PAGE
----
According to PwC’s Women in Tech report, only 23% of UK STEM roles are held by women. And when it comes to leadership positions, that figure drops dramatically to 5%.
At Sharktower, women make up 40% of our overall team, and 50% of our leadership team. And while we’re proud of those numbers, it doesn’t mean we’re complacent about gender equality.
So for International Women’s Day 2021, we asked Sharktower’s co-founder and Chief Customer Officer Lynsey Taylor, and our Chief Marketing Officer Nikki Horwood to give us their views on the professional experiences, attitudes and role models that helped them get to the top of the tower.
Sharktower’s CCO and co-founder Lynsey Taylor (left) and CMO Nikki Horwood
On gender inequality in tech
Lynsey: “While I feel very fortunate that I haven’t experienced it, I know a lot of women have. I’ve occasionally observed that I’m the only woman in the room or in the team, and we need to get to the reasons why this is such a male dominated industry. I think women aren’t necessarily encouraged into tech or they’re made to feel it’s not for them.”
Nikki: “Marketing tends to be dominated by women, so I haven’t experienced it either. However, I think that gender stereotypes have shaped our entire lives, so I may not have ended up in marketing had it not been for those stereotypes. I might have decided to pursue a career in manufacturing or engineering or another male-dominated industry, but it wouldn’t even have occurred to me.”
On the gender pay gap
LT: “I think if you were to generalise, men are better at saying “I’d like some more money, please”, and women are much more likely to accept their salary and say thank you, and it’s hard to do anything about that unless you have really transparent banding.”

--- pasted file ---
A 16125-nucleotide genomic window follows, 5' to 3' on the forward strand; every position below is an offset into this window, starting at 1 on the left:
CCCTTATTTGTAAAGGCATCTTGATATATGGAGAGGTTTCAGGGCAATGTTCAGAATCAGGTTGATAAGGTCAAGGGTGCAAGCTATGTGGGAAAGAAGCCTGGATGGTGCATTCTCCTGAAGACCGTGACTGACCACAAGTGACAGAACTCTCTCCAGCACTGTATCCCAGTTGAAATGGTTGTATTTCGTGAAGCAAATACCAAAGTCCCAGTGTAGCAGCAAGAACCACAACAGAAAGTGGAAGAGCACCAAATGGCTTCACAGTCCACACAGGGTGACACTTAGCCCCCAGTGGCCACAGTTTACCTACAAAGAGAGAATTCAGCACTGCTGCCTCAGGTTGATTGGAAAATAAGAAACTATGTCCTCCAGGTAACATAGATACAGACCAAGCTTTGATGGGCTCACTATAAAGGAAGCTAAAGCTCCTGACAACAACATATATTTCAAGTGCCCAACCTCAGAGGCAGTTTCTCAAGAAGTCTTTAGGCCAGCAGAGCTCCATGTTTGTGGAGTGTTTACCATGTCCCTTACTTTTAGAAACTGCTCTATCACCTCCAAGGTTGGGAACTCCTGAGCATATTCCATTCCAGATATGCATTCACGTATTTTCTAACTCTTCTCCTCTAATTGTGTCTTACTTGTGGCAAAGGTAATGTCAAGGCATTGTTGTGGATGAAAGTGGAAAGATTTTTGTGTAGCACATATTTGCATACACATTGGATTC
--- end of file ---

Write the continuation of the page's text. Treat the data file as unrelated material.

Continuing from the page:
NH: “That’s a good point, because there’s so much research out there on women’s tendency to apologise, and it comes from being socialised into passive mindset, and so we wouldn’t challenge a salary. We’re the people pleasers, and it’s such a deeply held stereotype that sometimes you don’t even realise you’re doing it.”
LT: “Yes, maybe so. And I think with salary, throughout my career I’ve always had enough money to, say, go out for dinner or go on holiday when I want. So why would I ask for more money? How do you know what you’re worth without talking to more people about it or researching? I think that’s why we don’t push for more.”
“I think women aren’t necessarily encouraged into tech or they’re made to feel it’s not for them.”
– Lynsey Taylor, CCO and co-founder of Sharktower
On outdated attitudes
NH: “I previously worked alongside a male colleague who had a strongly held belief that women just don’t have the same career aspirations as men, and in his mind it was because we’re the natural homemakers and – given the choice – we prefer not to have a career. Or we prefer to take time out and have kids. There is still a generation of people like in in our industry, who believe that if women don’t have the same career aspirations, they can’t be worth as much.”